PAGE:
Portrait by Madhav Nair for 1 Finance Magazine
Spot Illustrations by Studio Paperheads for 1 Finance Magazine

Newman D’silva has hosted over 500 events since 2013 — but that’s not all he’s been up to. He is also an illustrator, especially when it’s off-season for weddings. In a former life, he used to be a dance instructor. Back then, he’s performed on stage at the IIFA awards and toured the USA with the Bachchan family, appearing alongside A-listers like Akshay Kumar, Amitabh Bachchan, Aishwarya Rai Bachchan, and Madhuri Dixit. For One on One — our exclusive series of leisurely interviews with people building fascinating careers that are far from traditional 9-to-5 jobs — we speak to him about his work and how he aligns his passion with his finances.

This conversation took place in December 2022. It has been edited for clarity and length.

What drew you to emceeing weddings?

My introduction to weddings was through my dad who is a wedding photographer — he has been one for the last 35+ years, since before I was born. I’ve always been kind of aware of the space and how everything works because he works out of home. A part of what I used to do is help my dad with video editing. So that’s what gave me an idea of how the whole “wedding flow” runs.

Do you recall your gateway gig?

I’ve always been on stage in some way or another since I was a kid. Before emceeing, in my years as an instructor in a dance company, teaching students across ages and across cities helped me gain the confidence to speak in front of a room full of people. I would host the student recitals that were regularly held. When I moved back to Mumbai, my dad said to me, “Why don’t you just try [emceeing]?” He had a client who had hired him as a wedding photographer, and he pitched me as an emcee for the wedding — this was 2013. There was another key event I hosted in 2014 — the wedding of a family friend. That was an event that changed the way I host because I still meet people who remember me from that wedding.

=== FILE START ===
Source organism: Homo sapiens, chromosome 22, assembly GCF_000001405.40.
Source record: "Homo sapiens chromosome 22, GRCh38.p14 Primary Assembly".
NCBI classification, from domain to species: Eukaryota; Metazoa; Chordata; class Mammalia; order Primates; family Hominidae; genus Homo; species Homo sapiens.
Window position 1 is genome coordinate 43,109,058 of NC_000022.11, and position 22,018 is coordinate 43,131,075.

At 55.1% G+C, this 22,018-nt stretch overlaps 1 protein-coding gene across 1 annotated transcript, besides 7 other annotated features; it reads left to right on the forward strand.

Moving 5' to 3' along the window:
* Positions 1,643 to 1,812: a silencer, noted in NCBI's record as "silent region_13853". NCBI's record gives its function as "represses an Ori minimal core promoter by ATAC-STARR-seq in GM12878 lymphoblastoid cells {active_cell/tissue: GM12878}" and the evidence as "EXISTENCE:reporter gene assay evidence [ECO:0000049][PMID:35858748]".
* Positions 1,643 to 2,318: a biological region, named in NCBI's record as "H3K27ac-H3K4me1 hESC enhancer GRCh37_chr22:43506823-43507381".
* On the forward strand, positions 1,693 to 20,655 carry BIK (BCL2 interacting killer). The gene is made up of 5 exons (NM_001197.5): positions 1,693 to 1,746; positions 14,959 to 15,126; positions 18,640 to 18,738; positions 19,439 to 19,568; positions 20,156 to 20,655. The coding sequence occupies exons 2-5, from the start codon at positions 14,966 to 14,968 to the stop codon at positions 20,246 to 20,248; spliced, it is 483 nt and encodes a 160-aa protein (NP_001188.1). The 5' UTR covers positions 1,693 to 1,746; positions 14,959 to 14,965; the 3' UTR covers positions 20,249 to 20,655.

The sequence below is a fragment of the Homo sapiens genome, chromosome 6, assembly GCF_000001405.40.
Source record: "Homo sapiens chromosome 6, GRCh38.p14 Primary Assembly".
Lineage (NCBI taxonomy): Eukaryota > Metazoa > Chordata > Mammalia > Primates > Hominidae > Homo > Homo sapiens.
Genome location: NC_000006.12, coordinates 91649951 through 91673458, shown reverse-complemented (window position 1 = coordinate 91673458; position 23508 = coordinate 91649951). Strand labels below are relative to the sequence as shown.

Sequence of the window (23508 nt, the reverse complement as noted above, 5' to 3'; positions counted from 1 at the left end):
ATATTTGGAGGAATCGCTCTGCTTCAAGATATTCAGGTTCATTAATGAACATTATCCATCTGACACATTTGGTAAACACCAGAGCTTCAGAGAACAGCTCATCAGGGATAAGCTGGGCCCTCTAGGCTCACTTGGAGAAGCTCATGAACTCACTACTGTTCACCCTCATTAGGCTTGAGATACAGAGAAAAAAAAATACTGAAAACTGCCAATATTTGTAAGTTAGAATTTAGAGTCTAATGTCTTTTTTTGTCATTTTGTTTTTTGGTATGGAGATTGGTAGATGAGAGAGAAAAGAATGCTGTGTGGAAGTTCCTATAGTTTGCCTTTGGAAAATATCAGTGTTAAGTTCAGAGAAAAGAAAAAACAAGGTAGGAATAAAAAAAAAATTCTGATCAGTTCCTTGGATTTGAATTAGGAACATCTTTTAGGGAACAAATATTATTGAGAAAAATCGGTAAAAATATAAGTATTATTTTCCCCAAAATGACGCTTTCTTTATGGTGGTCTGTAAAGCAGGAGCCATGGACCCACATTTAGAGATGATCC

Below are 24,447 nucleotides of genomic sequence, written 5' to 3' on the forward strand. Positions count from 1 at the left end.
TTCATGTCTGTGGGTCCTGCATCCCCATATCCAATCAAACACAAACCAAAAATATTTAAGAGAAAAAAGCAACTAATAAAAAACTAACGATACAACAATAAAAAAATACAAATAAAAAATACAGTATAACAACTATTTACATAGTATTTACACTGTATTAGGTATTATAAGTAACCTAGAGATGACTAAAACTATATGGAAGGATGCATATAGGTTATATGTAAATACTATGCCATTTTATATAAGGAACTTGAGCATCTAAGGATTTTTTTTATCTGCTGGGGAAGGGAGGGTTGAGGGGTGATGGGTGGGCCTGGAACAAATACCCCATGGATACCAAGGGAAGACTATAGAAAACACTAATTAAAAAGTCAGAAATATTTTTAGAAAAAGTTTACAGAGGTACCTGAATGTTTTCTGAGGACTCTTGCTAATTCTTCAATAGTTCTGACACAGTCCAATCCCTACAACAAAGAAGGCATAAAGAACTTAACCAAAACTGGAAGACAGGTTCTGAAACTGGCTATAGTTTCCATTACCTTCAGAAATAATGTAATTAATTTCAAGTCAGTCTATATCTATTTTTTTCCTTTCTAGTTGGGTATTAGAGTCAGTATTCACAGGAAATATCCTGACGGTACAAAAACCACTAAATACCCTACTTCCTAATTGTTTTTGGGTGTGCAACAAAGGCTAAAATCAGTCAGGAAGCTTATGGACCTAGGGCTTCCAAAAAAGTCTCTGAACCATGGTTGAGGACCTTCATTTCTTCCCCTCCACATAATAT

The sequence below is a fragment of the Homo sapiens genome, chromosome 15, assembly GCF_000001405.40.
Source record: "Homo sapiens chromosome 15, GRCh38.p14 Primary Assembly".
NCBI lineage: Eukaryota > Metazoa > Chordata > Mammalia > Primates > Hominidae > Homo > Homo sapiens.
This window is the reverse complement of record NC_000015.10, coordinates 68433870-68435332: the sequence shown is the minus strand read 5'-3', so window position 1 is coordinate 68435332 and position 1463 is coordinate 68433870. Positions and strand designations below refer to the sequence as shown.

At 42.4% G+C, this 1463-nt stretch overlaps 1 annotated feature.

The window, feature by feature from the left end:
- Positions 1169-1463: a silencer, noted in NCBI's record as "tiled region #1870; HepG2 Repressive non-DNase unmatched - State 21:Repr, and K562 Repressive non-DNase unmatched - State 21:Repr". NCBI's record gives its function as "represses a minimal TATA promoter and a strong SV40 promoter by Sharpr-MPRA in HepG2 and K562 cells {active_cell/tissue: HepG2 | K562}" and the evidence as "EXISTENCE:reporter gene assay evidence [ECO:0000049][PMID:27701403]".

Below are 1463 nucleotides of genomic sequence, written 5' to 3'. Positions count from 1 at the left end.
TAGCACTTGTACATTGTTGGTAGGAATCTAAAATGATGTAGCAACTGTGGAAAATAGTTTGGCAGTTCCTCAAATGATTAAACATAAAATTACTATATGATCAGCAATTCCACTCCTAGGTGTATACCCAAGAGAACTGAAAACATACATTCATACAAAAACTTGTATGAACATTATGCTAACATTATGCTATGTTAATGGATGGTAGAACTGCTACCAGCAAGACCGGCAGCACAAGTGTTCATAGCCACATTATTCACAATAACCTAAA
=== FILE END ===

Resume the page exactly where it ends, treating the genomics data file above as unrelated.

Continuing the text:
How do you balance your passions — art, dance, and hosting events?

The dance thing is, at this point in my life, completely out of the picture. The only dancing I do now would be at events. A few years ago, it used to balance itself out. I would treat visual arts as a day job. Most events happen either post 6pm or on weekends. This year, I made the active choice of not taking on any new design work during wedding season — from November to February — because I know my calendar is decently occupied with events.

What, in your experience, makes for a great event?

It’s very hard to predict how an event is going to go. Alcohol does help, I’m not going to lie; not for me, but for people attending the function. But beyond that, I would say, because I host weddings the most, the couple getting married really sets the tone for everything. If they are stressed out, that passes on to their family, which passes on to the other people around them. So, one of the first things I like to tell couples is “For only one day, you need to be present. Relax, and chill. Because if you’re having a good time, everybody’s having a good time.” What also works is not overplanning. That’s a big one because sometimes people are very particular about minor details, and it affects them so much. The DJ plays a very important role in all of this. A bad DJ can ruin a great crowd.

DJ crowd

Do you remember when you first realised the importance of managing your own finances or when you first took the initiative to invest? Over the years, have you encountered any experiences or learnings around managing debt and liabilities?